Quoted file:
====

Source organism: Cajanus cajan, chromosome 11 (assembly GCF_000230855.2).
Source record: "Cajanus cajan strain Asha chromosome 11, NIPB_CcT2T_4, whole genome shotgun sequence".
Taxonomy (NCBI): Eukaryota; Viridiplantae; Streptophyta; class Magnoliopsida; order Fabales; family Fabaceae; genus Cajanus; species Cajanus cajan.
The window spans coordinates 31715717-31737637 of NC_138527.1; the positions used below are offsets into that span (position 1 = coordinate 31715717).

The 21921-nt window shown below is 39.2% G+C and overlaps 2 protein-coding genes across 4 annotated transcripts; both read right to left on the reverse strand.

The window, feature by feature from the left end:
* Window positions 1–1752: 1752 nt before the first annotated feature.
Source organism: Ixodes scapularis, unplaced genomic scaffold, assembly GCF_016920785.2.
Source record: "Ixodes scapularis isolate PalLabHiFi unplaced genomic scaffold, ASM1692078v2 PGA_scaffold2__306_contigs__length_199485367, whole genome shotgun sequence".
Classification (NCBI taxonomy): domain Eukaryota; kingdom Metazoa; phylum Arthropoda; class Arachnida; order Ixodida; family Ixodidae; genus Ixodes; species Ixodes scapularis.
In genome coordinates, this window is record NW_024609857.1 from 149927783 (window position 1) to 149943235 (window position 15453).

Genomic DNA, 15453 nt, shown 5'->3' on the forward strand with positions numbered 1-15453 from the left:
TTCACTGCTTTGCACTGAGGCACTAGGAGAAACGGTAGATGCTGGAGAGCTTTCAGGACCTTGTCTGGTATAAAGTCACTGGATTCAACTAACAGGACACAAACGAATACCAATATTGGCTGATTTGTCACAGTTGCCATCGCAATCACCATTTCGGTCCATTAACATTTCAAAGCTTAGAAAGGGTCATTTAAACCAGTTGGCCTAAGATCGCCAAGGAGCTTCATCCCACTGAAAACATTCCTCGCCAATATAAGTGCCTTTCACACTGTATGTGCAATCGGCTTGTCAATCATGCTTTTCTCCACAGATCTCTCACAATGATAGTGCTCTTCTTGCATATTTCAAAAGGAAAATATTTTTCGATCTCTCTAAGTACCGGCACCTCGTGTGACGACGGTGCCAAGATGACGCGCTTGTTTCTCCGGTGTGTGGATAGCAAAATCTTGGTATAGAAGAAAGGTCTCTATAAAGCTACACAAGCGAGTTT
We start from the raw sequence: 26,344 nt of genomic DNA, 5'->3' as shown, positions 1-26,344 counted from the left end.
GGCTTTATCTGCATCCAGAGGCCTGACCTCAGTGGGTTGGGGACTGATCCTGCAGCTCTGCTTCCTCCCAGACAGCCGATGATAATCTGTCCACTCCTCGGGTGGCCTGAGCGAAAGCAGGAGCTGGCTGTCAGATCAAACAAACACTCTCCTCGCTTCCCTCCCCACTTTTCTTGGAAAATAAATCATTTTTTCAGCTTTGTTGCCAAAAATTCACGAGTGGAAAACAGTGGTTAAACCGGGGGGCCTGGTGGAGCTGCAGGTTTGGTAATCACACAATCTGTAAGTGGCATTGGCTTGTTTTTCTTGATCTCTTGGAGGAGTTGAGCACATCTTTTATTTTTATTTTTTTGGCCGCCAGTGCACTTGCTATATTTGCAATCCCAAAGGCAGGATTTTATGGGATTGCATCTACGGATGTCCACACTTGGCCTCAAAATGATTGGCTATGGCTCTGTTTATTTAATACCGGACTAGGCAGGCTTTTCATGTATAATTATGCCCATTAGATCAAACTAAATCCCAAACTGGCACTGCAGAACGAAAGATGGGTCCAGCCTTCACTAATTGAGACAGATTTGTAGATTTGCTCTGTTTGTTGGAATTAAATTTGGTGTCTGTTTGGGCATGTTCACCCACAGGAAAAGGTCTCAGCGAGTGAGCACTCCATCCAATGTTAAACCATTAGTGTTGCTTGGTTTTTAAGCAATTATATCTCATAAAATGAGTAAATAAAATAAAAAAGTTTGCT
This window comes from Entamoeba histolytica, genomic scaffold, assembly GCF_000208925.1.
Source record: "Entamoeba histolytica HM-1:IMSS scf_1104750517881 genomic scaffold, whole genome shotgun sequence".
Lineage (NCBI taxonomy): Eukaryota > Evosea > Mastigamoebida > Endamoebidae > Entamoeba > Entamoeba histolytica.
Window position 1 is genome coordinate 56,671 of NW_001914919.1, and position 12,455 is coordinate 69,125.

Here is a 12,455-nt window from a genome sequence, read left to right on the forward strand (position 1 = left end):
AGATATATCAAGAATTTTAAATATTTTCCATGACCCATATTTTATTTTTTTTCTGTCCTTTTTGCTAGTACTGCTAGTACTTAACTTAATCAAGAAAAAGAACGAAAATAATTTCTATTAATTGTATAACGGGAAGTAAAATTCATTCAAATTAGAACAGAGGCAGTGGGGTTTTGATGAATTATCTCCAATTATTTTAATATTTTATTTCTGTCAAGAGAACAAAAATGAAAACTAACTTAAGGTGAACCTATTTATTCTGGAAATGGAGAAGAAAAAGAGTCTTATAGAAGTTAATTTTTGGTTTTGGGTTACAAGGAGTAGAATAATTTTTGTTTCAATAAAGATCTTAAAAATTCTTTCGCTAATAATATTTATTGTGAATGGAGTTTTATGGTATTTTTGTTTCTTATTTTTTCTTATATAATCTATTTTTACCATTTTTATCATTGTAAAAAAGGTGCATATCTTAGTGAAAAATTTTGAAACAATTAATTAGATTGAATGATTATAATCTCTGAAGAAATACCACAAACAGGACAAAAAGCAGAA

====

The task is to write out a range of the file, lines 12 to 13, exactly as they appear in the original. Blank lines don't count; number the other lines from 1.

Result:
Genomic DNA, 15453 nt, shown 5'->3' on the forward strand with positions numbered 1-15453 from the left:
TTCACTGCTTTGCACTGAGGCACTAGGAGAAACGGTAGATGCTGGAGAGCTTTCAGGACCTTGTCTGGTATAAAGTCACTGGATTCAACTAACAGGACACAAACGAATACCAATATTGGCTGATTTGTCACAGTTGCCATCGCAATCACCATTTCGGTCCATTAACATTTCAAAGCTTAGAAAGGGTCATTTAAACCAGTTGGCCTAAGATCGCCAAGGAGCTTCATCCCACTGAAAACATTCCTCGCCAATATAAGTGCCTTTCACACTGTATGTGCAATCGGCTTGTCAATCATGCTTTTCTCCACAGATCTCTCACAATGATAGTGCTCTTCTTGCATATTTCAAAAGGAAAATATTTTTCGATCTCTCTAAGTACCGGCACCTCGTGTGACGACGGTGCCAAGATGACGCGCTTGTTTCTCCGGTGTGTGGATAGCAAAATCTTGGTATAGAAGAAAGGTCTCTATAAAGCTACACAAGCGAGTTT